Online Education Blog #4

5 Tips from Harvard Business School

By Shlomo Maital  (with Maya Taya Arie)


Tips from Harvard Business School for online educators:

5 Essentials Tips for Teaching Online

For educators who have never taught online before—and for those brushing up on the basics—online teaching expert Bill Schiano shares his top five tips for creating a successful virtual classroom experience.

  1. Make eye contact.

If you want to engage students, you’ve got to be looking at that camera. Make your notes easy to see. If I’m looking down at my notes, you’ll see my bald spot, but you won’t see my eyes. You’re not engaged with me. Try posting a photo of your students near your webcam—remember that you’re talking to people, not a machine.

  1. Involve your students as much as possible.

Make your class session as interactive as you can. If you’re planning to just lecture, then record the lecture and make the recording available asynchronously instead. In a live session, remind yourself at least every 15 minutes to intersperse some form of interaction—be it taking questions, running polls, or calling on students to share examples, so it’s not just you speaking.

  1. Bring your best self.

As much as you can, engage yourself and show your passion. Maybe it’s with your hand gestures and vocal intonation, or maybe it’s with the conviction of your words. Remember why you became a teacher and use that energy, that sense of purpose, and convey that passion to your students. It’s even more essential online because you need to be bigger when you’re online—you’re often competing with more distractions and students who feel like they can go on mute and tune out.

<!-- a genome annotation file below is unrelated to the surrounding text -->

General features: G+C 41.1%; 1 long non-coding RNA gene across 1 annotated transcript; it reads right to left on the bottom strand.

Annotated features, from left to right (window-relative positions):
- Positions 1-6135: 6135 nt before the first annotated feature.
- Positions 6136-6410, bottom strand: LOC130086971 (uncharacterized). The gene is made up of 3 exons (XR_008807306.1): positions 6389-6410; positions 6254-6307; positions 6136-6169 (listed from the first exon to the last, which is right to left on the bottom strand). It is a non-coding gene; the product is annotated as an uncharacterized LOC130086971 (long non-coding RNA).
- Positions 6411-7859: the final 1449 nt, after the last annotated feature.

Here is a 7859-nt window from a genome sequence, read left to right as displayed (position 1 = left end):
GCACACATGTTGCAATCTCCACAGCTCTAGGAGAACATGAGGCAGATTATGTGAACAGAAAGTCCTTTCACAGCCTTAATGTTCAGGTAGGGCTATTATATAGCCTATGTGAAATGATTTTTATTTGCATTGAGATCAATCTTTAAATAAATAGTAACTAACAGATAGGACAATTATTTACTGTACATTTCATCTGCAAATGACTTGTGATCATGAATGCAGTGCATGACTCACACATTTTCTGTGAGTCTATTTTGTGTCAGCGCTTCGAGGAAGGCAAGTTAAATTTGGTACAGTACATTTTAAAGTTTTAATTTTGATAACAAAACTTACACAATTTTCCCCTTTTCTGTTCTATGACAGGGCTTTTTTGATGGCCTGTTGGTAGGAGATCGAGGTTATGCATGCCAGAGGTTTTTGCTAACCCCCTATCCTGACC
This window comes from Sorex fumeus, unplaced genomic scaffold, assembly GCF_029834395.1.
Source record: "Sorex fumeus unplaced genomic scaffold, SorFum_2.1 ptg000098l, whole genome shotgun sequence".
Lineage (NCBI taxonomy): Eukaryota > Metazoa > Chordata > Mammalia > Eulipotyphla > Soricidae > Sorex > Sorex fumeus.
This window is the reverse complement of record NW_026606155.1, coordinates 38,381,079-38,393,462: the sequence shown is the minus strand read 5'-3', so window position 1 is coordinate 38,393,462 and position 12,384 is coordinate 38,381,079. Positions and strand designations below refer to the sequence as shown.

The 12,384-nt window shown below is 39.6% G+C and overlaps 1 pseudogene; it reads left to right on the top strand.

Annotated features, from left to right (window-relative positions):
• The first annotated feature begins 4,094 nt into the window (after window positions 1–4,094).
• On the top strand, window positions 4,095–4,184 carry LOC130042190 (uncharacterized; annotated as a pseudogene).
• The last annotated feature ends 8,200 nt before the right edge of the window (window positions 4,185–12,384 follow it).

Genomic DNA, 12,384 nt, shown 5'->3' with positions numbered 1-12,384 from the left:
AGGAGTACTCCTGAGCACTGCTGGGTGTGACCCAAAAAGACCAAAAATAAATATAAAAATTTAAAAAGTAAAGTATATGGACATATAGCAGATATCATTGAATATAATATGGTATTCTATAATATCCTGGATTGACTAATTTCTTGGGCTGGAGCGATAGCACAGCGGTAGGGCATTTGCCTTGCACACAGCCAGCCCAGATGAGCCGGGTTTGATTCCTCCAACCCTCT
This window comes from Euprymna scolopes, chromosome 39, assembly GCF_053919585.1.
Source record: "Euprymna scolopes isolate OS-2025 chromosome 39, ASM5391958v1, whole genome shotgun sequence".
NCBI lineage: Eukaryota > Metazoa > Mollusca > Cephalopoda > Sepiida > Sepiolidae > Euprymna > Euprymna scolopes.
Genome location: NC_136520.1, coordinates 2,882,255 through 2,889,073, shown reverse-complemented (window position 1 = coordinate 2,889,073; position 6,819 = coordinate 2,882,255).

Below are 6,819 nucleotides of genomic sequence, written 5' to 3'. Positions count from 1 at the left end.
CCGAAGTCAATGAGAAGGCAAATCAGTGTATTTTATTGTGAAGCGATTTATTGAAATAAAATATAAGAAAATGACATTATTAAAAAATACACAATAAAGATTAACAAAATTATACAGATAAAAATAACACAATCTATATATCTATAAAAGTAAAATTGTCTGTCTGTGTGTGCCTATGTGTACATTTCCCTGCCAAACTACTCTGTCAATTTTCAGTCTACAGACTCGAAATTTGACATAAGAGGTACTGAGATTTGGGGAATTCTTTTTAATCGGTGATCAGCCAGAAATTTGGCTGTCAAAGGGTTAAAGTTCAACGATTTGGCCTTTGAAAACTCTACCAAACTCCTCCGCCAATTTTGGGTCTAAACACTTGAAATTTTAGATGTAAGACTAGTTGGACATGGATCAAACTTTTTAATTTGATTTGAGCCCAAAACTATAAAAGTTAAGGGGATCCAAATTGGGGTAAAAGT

1. Remember that online connections are real connections.

Decide what the tone of your class is going to be—casual, formal, or somewhere in between. That’s going to help you decide what your assignments will look like, how you’re going to introduce your students to one another, and what it’ll feel like to be part of the community you’re building. The more you can build that community, the more your students are going to feel invested in the course, and the more likely they are to engage in the work. You want everyone in the class to want everyone else to be better. Many of your students will want that strong sense of connection, too, because they’ll miss being able to physically go to campus and talk to people.

  1. Embrace the opportunity.

You now have the opportunity to work with students online, which means they have an opportunity to learn online—this is going to help them develop skills that will be extremely useful to them in their careers. As more and more work gets done virtually, being comfortable interacting virtually and getting acclimated to the tools they’ll use in online courses will be helpful to them long term. Keep that big picture in mind whenever you’re struggling—and know that, with practice, you can absolutely translate your physical classroom skills to an online environment. 

   Excerpted from “Adapting Quickly to Teaching Online,” a webinar by Bill Schiano, Professor of Computer Information Systems at Bentley University.